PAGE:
• Blood donation-induced iron deficiency did not significantly affect red blood cell quality for transfusion

  • Iron repletion of iron-deficient blood donors did not improve measures of quality of life or cognition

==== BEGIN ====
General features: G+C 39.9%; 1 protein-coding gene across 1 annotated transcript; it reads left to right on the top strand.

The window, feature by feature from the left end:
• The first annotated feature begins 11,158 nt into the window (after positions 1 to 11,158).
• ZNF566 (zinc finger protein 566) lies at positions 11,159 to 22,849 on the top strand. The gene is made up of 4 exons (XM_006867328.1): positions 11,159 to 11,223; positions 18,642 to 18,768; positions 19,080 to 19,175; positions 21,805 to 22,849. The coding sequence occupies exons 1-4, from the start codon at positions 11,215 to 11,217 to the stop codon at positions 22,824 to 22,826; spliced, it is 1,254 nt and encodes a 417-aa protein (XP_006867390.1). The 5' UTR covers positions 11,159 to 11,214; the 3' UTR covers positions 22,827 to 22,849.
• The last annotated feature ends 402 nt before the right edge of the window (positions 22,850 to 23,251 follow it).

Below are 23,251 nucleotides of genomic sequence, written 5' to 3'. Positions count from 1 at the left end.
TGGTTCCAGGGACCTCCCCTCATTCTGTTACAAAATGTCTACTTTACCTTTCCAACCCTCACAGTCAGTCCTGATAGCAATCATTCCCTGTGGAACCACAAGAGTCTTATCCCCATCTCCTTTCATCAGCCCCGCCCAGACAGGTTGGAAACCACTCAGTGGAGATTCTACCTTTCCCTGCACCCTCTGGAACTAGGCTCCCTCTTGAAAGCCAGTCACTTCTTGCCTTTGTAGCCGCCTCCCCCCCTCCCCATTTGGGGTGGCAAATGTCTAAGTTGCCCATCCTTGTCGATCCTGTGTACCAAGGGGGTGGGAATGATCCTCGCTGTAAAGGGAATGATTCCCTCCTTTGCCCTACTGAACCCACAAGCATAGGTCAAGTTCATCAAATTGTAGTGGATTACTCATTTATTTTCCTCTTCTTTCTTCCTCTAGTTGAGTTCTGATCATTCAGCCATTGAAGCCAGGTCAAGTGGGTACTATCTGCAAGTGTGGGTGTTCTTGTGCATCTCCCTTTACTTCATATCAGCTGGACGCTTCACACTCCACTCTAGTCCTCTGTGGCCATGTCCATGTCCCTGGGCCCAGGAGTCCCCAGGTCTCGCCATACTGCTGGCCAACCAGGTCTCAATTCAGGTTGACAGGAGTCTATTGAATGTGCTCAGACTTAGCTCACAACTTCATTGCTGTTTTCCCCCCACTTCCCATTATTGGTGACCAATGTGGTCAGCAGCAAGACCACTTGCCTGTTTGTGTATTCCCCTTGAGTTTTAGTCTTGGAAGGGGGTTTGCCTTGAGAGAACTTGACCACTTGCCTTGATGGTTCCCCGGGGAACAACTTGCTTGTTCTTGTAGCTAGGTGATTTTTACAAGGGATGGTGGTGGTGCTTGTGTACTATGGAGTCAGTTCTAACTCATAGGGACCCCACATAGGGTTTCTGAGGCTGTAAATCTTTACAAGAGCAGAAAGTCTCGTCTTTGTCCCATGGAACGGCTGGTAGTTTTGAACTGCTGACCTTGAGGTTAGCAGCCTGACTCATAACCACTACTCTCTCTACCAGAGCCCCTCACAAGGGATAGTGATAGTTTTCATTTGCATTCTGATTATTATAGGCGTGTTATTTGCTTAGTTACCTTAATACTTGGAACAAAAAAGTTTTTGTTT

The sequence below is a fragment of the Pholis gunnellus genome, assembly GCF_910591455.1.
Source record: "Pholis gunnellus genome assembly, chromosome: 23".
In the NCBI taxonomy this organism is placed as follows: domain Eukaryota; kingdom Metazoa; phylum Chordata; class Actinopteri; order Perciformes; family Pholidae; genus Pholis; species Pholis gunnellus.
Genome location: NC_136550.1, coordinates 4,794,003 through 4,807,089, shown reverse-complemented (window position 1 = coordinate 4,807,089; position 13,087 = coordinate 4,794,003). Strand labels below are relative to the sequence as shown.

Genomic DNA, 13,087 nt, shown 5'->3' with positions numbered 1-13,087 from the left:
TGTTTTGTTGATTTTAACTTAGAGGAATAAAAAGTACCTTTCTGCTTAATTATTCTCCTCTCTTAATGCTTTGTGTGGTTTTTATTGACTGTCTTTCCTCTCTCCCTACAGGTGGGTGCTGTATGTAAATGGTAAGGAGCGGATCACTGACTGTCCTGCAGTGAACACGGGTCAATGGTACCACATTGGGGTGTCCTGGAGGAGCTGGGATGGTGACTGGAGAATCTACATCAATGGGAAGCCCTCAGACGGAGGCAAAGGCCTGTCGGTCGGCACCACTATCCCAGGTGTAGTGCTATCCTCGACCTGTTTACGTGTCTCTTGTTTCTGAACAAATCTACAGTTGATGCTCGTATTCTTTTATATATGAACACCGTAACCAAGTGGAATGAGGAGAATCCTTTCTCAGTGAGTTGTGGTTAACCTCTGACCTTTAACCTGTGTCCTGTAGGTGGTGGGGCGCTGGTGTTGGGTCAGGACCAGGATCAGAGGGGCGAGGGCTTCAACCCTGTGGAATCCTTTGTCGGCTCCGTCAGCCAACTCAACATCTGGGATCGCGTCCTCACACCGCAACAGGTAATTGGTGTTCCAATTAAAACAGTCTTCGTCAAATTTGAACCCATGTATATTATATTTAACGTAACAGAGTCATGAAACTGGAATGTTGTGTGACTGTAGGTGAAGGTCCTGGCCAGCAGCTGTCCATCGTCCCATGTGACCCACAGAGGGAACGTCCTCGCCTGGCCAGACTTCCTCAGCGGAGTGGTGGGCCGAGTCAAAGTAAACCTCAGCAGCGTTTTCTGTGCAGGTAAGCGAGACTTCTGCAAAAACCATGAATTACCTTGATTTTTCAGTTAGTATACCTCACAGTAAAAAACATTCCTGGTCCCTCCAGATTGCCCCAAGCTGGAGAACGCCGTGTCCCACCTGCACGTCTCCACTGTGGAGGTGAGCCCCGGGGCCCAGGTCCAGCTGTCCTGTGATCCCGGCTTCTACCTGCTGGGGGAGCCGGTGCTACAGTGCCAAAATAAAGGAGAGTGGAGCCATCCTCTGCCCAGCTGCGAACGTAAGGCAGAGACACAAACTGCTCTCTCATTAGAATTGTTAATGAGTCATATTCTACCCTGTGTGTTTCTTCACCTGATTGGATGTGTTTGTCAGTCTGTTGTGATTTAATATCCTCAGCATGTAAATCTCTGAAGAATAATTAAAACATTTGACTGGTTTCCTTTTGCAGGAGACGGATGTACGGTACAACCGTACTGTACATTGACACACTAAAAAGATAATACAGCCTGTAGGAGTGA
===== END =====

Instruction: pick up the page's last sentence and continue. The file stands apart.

Although altruistic regular blood donors are vital for the blood supply, many become iron deficient from donation-induced iron loss. The effects of blood donation-induced iron deficiency on red cell transfusion quality or donor cognition are unknown. In this double-blind, randomized trial, adult iron-deficient blood donors (n=79; ferritin <15 mg/L, and zinc protoporphyrin >60 mMol/mol heme) who met donation qualifications were enrolled. A first standard blood donation was followed by the gold-standard measure for red cell storage quality: a 51-chromium post-transfusion red cell recovery study. Donors were then randomized to intravenous iron repletion (one-gram low molecular weight iron dextran) or placebo. A second donation approximately five months later was followed by another recovery study. Primary outcome was the within-subject change in post-transfusion recovery. The primary outcome measure of an ancillary study reported here was the National Institutes of Health (NIH) Toolbox-derived uncorrected standard Cognition Fluid Composite Score. Overall, 983 donors were screened; 110 were iron-deficient and, of these, 39 were randomized to iron repletion and 40 to placebo. Red cell storage quality was unchanged by iron repletion: mean change in post-transfusion recovery was 1.6% (95% CI -0.5 - 3.8) and -0.4% (-2.0 - 1.2) with and without iron, respectively. Iron repletion did not affect any cognition or wellbeing measures. These data provide evidence that current criteria for blood donation preserve red cell transfusion quality for the recipient and protect adult donors from measurable effects of blood donation-induced iron deficiency on cognition. This trial was registered at www.clinicaltrials.gov as NCT02889133 and NCT02990559.

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